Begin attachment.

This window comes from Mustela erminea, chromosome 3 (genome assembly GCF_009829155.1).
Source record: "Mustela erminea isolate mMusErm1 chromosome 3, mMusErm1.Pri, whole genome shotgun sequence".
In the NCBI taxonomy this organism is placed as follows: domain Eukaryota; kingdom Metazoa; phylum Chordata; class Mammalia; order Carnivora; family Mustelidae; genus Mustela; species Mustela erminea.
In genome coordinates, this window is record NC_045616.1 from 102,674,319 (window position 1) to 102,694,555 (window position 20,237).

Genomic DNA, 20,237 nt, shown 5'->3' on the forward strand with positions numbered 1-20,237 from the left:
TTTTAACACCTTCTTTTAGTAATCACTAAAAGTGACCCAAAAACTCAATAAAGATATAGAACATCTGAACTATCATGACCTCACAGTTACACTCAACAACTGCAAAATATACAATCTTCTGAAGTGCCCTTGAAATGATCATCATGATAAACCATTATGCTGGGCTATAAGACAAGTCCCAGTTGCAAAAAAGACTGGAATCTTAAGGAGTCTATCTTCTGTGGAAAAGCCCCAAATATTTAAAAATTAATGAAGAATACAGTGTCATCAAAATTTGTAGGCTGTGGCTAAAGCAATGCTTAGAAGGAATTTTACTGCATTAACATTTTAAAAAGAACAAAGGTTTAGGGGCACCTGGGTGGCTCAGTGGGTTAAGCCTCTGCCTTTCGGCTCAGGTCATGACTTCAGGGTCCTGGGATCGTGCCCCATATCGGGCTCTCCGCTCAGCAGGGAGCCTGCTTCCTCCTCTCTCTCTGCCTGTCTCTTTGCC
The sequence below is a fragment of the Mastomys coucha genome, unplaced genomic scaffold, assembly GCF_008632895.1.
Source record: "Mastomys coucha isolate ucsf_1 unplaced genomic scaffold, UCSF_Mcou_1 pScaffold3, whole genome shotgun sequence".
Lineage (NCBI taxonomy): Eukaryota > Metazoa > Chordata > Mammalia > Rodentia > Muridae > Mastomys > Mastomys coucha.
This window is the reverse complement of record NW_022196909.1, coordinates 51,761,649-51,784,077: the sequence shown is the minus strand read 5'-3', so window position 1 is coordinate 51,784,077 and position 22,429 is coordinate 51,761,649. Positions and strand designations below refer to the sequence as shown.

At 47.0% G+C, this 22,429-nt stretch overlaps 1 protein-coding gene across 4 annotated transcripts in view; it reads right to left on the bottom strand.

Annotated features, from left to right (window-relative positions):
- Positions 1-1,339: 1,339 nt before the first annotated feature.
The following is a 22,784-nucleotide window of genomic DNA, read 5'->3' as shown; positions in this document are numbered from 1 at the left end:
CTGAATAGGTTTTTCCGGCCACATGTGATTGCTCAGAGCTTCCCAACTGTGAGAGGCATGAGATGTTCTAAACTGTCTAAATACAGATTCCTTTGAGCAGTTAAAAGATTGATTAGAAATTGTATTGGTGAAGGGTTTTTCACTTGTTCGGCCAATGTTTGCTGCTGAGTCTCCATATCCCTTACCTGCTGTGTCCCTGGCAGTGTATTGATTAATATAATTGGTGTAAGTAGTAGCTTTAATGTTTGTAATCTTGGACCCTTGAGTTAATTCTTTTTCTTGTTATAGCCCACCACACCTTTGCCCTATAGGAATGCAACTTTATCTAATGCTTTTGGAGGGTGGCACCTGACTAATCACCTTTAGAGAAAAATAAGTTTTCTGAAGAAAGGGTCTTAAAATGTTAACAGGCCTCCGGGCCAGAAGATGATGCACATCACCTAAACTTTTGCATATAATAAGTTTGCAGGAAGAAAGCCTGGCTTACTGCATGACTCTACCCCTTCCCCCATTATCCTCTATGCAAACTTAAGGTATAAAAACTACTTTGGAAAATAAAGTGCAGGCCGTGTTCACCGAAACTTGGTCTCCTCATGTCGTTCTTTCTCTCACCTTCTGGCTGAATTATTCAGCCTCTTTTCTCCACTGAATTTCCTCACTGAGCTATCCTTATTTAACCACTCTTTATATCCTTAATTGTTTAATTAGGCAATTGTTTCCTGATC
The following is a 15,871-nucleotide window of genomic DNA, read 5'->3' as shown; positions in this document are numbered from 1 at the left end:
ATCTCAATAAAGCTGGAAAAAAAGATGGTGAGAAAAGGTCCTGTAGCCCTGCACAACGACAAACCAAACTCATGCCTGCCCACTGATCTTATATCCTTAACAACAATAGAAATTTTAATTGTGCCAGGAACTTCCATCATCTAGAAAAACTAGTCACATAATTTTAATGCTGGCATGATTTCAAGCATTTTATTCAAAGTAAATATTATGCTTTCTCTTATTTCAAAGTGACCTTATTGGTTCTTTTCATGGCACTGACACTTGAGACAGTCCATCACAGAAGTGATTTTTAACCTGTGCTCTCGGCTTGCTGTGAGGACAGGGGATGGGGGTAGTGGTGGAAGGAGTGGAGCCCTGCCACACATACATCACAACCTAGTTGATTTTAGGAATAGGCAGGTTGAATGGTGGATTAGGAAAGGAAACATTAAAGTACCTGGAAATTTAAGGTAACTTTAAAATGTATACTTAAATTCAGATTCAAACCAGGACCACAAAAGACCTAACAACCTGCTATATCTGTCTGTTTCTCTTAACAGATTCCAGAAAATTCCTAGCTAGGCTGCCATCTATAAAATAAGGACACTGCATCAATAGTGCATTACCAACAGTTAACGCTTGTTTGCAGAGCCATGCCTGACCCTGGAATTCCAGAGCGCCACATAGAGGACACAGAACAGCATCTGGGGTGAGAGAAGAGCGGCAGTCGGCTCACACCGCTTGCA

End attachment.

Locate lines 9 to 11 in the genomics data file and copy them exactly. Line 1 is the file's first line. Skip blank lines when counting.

Lineage (NCBI taxonomy): Eukaryota > Metazoa > Chordata > Mammalia > Rodentia > Muridae > Mastomys > Mastomys coucha.
This window is the reverse complement of record NW_022196909.1, coordinates 51,761,649-51,784,077: the sequence shown is the minus strand read 5'-3', so window position 1 is coordinate 51,784,077 and position 22,429 is coordinate 51,761,649. Positions and strand designations below refer to the sequence as shown.

At 47.0% G+C, this 22,429-nt stretch overlaps 1 protein-coding gene across 4 annotated transcripts in view; it reads right to left on the bottom strand.